Saturday, 21 April 2012

Communication wins games, Part 1

It wins games. Honestly.
If you've been in a PvP warzone with me, you've heard me say it - communication wins games. It sounds like a silly slogan or something that your high school basketball coach would say.

It is 100% true.

As rated warzones grow nearer (though how close they are exactly is still uncertain), I have been attempting to prep my guild for them. I've been appointed "PvP Officer", with the possibly-dubious honour of wrangling people into 4-person units and getting them to work together in preparation for eventual 8-person Rated Warzone groups. While my experience has been mostly positive, I have noted one thing that separates a good player from a great player. That thing is communication.

It is my experience that oftentimes the most valuable contribution you can make to your team is information. There have been games where my stats were not great, but the information I relayed to my team earned me multiple MVP votes.

I could probably write three or four articles on communication in warzones, but for this post I'll focus on what normally goes wrong with team communication and how to fix it. This could be your guild's warzone group, or it could be a pickup group. It could be via ops chat, or via a voice client like Ventrilo, Mumble or Teamspeak. Regardless, here is what normally goes wrong with communication:

1. No communication. Duh, right? This one is extremely easy to solve, but requires co-operation from your team.

  • If you're in a pickup group, do not be afraid to communicate.
  • Discuss strategy before the game starts (eg. "Drayn and myself will go left, everyone else mid, ok?"). If no one offers any answers, then dictate a strategy to your team that makes sense.
  • Look at your team composition - if multiple members are in the same guild, they will likely be trying to operate as a unit in the warzone. Plan accordingly.
  • Are you guarding a healer? Let them know, so they know to keep you alive. Are you a healer? Tell your team, so they know to peel for you and/or guard you.
  • Prompt your teammates for information. Let's say you've won the fight for the middle turret in Alderaan Civil War and you don't see any more enemies incoming. Where else are they likely to hit? Your other turret, obviously. Ask, "How is east flag?" and find out where your team needs to be.
  • Don't be afraid to prompt your team to do something (eg. "Call those incs, communication wins games", "Pass, I'm above you", "run ahead of me so I can throw it"). 

2. Late communication. You need to get into the habit of calling out information early - if you're wrong, you can always amend what you've said.

  • As soon as you see enemies approaching, the first thing you do is call it out to your team. If you are killed and afterwards type "there are two at east turret", you've waited too long. No one can possibly respond to your message in time to save the turret. You've given good information, but it was too late for anyone to use.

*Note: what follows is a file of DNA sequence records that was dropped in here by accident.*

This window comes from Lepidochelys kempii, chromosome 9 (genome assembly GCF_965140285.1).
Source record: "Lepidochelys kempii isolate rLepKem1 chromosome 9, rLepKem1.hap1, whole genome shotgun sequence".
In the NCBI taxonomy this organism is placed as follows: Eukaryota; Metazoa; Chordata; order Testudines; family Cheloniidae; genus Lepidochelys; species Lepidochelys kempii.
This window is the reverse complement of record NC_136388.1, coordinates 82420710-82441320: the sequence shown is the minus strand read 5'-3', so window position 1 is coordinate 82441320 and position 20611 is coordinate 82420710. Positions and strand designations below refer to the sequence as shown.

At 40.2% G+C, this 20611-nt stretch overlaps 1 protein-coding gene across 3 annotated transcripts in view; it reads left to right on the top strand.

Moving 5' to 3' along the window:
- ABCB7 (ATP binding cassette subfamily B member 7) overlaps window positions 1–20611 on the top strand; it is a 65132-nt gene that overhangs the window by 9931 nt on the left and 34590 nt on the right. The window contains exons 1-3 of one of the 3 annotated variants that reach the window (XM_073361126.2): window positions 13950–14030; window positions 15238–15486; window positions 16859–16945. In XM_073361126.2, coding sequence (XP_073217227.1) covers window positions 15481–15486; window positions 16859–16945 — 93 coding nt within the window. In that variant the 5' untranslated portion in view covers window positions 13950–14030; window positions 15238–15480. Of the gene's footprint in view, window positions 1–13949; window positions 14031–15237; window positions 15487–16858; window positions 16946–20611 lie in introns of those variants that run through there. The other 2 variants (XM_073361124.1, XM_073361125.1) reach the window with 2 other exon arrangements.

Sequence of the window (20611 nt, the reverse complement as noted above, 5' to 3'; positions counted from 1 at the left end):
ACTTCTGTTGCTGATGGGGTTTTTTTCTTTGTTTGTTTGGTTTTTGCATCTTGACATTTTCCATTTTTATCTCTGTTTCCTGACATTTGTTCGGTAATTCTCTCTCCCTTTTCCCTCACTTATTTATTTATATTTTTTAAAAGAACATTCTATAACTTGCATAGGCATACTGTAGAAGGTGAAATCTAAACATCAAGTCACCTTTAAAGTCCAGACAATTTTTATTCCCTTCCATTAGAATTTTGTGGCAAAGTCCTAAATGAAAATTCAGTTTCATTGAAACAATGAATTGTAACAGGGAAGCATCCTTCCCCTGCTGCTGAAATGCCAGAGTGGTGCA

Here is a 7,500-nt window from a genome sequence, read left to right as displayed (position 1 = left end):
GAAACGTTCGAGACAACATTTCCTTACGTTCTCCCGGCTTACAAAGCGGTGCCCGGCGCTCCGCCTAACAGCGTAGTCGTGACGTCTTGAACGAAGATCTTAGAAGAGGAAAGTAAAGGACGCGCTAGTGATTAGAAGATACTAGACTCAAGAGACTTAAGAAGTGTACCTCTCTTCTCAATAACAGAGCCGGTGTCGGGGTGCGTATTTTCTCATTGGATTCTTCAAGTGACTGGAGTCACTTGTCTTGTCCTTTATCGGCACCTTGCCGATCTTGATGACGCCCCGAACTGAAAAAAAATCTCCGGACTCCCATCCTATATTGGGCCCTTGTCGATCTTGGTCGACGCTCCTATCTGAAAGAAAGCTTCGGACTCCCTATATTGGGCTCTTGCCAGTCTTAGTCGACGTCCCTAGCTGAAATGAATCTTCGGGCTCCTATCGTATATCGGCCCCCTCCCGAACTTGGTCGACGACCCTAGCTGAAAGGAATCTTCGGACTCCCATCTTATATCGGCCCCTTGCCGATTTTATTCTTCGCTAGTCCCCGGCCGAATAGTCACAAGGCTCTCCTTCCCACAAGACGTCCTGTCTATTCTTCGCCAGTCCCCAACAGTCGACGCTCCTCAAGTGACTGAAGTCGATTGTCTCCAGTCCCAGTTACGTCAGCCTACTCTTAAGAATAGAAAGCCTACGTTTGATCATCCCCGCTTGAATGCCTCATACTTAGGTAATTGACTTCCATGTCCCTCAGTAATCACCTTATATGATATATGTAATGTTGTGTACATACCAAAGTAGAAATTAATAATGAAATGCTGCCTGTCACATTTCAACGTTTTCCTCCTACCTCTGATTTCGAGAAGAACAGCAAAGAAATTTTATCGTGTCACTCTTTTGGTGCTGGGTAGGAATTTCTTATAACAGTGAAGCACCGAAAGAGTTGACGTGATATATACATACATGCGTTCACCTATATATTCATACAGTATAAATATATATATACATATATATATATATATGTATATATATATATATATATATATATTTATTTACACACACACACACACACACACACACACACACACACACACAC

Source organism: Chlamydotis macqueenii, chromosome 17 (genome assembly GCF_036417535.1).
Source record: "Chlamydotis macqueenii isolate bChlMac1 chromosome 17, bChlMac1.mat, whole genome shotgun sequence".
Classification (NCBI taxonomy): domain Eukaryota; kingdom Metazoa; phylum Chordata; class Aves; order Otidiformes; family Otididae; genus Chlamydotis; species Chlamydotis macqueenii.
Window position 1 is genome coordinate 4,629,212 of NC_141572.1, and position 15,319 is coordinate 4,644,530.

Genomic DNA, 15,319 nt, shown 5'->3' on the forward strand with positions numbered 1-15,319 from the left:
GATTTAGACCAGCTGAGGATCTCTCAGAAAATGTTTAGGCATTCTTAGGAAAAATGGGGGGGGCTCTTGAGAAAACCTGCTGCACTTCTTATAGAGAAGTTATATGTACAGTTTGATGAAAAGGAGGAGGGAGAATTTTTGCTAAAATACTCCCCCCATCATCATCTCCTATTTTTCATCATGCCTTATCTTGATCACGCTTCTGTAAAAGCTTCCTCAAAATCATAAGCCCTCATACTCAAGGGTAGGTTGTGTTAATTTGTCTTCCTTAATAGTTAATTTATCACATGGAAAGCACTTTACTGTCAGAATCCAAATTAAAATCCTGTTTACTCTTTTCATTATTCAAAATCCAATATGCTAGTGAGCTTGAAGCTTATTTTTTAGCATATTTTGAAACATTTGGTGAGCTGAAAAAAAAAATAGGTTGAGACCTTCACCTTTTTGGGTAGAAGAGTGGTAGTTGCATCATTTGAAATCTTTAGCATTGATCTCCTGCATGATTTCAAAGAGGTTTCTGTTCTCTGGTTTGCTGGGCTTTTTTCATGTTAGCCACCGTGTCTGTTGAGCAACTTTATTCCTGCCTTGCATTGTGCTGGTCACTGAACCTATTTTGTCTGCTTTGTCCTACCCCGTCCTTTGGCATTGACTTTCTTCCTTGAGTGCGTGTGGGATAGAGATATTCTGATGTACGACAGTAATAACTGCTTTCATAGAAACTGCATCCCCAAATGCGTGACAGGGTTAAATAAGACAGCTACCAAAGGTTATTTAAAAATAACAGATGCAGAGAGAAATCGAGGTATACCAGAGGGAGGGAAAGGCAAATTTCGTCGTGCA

• Similarly, if your side on Voidstar is being demolished, take the 1.5 seconds it takes to type "left help". I can assure you the extra GCD you lost will not have turned the tide for your team if you needed to call for help in the first place.
  • Did you just clear out your objective? Tell your team immediately (eg. "east turret clear"). Don't wait for someone to ask you. If you don't tell your team, they may continue sending players to help you, leaving another node undefended.

3. Inaccurate communication. Sometimes what you've said makes no sense or doesn't tell your team anything. Be precise.

  • State your position, amount of opposition, and urgency of situation. (eg. "2 inc east I am alone") Stay away from one word remarks that contain none of these (eg. "stealther". This doesn't tell your team anything meaningful).
  • Be as accurate as possible when calling numbers because other players on your team will make decisions based on your information. Do not exaggerate. Don't say "THEIR WHOLE TEAM IS AT EAST TURRET" if there are only 6 of them there.
  • Did you make a bad call? Did you say an objective was clear, but then two operatives appeared out of nowhere and introduced you to the pointy end of their vibroknives? Call this immediately. Your team will be making decisions based on this info, and they need to know you need help. And no, you won't be able to solo the two operatives.|

4. Meaningless communication. We've all done it. We've all sung "What is Love" into Ventrilo, or complained about a particular class in ops chat. It's best to know when to back down. I'm not saying "don't have fun", just know when to switch to the business at hand.

  • If someone is trying to talk in Ventrilo and you're not saying anything important, let them speak. If they don't start speaking again, prompt them to start or ask them what they just said.
  • Similarly, try not to spam ops chat about how Scoundrels are so OP, or about how you are eating pizza right now. People need to see important information, too.
  • If you're trying to relay important info via ops chat and there is a lot of chatter going on, consider sending the message twice: you can hit enter to open the chat prompt and then the up arrow key to populate the message you just sent. Hit enter again to send.

These are the basic mistakes that people make with regards to communication - hopefully you find these helpful and pass on these tips to your guild! As always, I welcome any feedback you may have.

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